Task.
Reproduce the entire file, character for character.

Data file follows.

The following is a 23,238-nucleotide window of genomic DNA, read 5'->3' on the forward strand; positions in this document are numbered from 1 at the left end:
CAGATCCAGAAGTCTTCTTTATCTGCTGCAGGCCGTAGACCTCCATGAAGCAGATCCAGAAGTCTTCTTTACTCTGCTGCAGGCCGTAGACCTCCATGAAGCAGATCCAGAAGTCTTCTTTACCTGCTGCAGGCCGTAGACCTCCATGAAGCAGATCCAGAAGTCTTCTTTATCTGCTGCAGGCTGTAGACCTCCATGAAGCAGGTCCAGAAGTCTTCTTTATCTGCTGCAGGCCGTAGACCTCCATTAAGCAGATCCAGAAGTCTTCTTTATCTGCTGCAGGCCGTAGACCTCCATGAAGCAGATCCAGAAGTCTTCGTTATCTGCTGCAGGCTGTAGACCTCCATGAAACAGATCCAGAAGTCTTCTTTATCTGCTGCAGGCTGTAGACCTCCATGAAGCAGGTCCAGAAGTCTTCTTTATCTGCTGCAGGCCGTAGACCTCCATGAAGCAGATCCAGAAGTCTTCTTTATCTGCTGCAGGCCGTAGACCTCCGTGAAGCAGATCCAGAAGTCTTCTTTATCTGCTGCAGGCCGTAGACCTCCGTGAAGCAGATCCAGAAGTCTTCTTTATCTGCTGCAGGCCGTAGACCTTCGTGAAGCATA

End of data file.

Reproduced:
The following is a 23,238-nucleotide window of genomic DNA, read 5'->3' on the forward strand; positions in this document are numbered from 1 at the left end:
CAGATCCAGAAGTCTTCTTTATCTGCTGCAGGCCGTAGACCTCCATGAAGCAGATCCAGAAGTCTTCTTTACTCTGCTGCAGGCCGTAGACCTCCATGAAGCAGATCCAGAAGTCTTCTTTACCTGCTGCAGGCCGTAGACCTCCATGAAGCAGATCCAGAAGTCTTCTTTATCTGCTGCAGGCTGTAGACCTCCATGAAGCAGGTCCAGAAGTCTTCTTTATCTGCTGCAGGCCGTAGACCTCCATTAAGCAGATCCAGAAGTCTTCTTTATCTGCTGCAGGCCGTAGACCTCCATGAAGCAGATCCAGAAGTCTTCGTTATCTGCTGCAGGCTGTAGACCTCCATGAAACAGATCCAGAAGTCTTCTTTATCTGCTGCAGGCTGTAGACCTCCATGAAGCAGGTCCAGAAGTCTTCTTTATCTGCTGCAGGCCGTAGACCTCCATGAAGCAGATCCAGAAGTCTTCTTTATCTGCTGCAGGCCGTAGACCTCCGTGAAGCAGATCCAGAAGTCTTCTTTATCTGCTGCAGGCCGTAGACCTCCGTGAAGCAGATCCAGAAGTCTTCTTTATCTGCTGCAGGCCGTAGACCTTCGTGAAGCATA